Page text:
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Longitude 131°, Cox Richardson Architects, Ayers Rock, Northern Territory, Australia, Tract Consultants, Robert BirdLongitude 131° is among Australia’s most acclaimed luxury wilderness retreats - an exclusive collection of 15 tented pavilions with unrivalled views of the country’s best-known natural wonder, Uluru (Ayers Rock).

Longitude 131°, Cox Richardson Architects, Ayers Rock, Northern Territory, Australia, Tract Consultants, Robert BirdSituated discreetly adjacent to the World Heritage-listed Uluru-Kata Tjuta National Park, it offers superb contemporary accommodation in the style of a luxury desert camp, right at Australia’s spiritual heart.

Each of its tents has been carefully designed to have minimal impact on the delicate natural environment, standing lightly upon red sand dunes to provide an intimate encounter with the vast and unspoilt outback landscape.

Designed by respected Australian architect Philip Cox and first opened in 2003, Longitude 131° has recently undergone a multi-million dollar transformation under the stewardship of Baillie Lodges which took over operation of the property in late 2013.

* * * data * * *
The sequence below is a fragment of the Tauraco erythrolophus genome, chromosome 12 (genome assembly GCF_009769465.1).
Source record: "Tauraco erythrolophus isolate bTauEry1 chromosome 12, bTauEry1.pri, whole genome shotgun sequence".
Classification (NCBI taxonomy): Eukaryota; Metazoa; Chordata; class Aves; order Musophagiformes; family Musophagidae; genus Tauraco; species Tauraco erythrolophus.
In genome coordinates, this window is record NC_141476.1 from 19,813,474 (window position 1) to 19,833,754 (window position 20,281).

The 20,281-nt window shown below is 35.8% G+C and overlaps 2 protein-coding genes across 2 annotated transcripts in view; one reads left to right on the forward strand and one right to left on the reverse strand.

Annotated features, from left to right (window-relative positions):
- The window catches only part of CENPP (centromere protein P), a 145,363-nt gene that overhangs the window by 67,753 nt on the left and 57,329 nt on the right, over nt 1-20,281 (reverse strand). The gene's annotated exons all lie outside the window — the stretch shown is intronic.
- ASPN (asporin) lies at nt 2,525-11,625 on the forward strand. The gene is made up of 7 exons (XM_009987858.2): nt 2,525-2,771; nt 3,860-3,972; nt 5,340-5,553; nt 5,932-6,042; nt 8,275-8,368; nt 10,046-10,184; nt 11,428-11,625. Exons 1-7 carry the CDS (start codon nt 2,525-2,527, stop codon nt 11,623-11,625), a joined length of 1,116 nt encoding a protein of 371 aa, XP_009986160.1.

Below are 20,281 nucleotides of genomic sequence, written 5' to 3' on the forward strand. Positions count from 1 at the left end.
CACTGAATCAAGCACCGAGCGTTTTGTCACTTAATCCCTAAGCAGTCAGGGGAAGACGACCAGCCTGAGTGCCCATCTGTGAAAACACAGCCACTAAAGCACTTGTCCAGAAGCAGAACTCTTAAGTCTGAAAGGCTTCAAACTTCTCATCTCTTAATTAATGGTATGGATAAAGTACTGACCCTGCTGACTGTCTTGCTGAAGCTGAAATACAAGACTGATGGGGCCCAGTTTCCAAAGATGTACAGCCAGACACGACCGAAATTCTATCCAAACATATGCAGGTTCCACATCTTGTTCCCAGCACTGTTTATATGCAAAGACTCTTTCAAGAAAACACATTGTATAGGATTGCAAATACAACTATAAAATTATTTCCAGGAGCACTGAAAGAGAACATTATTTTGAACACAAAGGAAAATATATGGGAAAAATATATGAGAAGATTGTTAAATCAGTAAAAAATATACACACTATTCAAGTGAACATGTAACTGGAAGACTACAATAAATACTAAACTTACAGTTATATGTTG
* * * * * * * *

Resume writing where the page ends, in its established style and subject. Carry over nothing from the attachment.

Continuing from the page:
Stylish new balconies have been added to each tent, creating contemporary outdoor living areas while enhancing views of Uluru. Designed by architect Max Pritchard, they have been fitted with day beds, armchairs and EcoSmart fireplaces, extending the luxury of Longitude 131° outdoors.

Other recent enhancements include artworks and artefacts commissioned from local Indigenous artists in a collaboration between Longitude 131° and nearby communities, providing a mix of ancient concepts and modern techniques. They have been combined with stylish new fabrics and soft furnishings which reflect the rich ochres, midnight blues and subtle greens of the desert.